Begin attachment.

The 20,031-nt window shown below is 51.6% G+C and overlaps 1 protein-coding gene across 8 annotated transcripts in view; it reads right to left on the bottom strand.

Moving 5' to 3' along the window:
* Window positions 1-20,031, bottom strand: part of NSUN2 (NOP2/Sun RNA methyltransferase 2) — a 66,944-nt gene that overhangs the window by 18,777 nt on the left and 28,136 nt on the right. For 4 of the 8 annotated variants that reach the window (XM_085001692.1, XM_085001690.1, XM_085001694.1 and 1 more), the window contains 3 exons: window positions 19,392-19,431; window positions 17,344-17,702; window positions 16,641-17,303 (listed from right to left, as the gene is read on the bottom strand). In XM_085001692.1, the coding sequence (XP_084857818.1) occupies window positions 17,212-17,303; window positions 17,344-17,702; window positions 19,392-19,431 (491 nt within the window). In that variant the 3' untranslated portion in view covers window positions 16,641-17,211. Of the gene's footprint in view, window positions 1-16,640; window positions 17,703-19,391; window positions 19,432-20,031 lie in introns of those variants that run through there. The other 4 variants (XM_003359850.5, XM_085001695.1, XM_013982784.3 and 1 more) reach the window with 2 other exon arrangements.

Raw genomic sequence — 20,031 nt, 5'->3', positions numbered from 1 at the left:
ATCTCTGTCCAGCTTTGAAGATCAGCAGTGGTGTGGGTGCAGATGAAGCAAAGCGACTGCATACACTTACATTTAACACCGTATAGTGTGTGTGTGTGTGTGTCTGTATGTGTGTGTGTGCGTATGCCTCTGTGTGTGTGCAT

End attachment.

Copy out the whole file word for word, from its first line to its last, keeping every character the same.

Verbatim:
The 20,031-nt window shown below is 51.6% G+C and overlaps 1 protein-coding gene across 8 annotated transcripts in view; it reads right to left on the bottom strand.

Moving 5' to 3' along the window:
* Window positions 1-20,031, bottom strand: part of NSUN2 (NOP2/Sun RNA methyltransferase 2) — a 66,944-nt gene that overhangs the window by 18,777 nt on the left and 28,136 nt on the right. For 4 of the 8 annotated variants that reach the window (XM_085001692.1, XM_085001690.1, XM_085001694.1 and 1 more), the window contains 3 exons: window positions 19,392-19,431; window positions 17,344-17,702; window positions 16,641-17,303 (listed from right to left, as the gene is read on the bottom strand). In XM_085001692.1, the coding sequence (XP_084857818.1) occupies window positions 17,212-17,303; window positions 17,344-17,702; window positions 19,392-19,431 (491 nt within the window). In that variant the 3' untranslated portion in view covers window positions 16,641-17,211. Of the gene's footprint in view, window positions 1-16,640; window positions 17,703-19,391; window positions 19,432-20,031 lie in introns of those variants that run through there. The other 4 variants (XM_003359850.5, XM_085001695.1, XM_013982784.3 and 1 more) reach the window with 2 other exon arrangements.

Raw genomic sequence — 20,031 nt, 5'->3', positions numbered from 1 at the left:
ATCTCTGTCCAGCTTTGAAGATCAGCAGTGGTGTGGGTGCAGATGAAGCAAAGCGACTGCATACACTTACATTTAACACCGTATAGTGTGTGTGTGTGTGTGTCTGTATGTGTGTGTGTGCGTATGCCTCTGTGTGTGTGCAT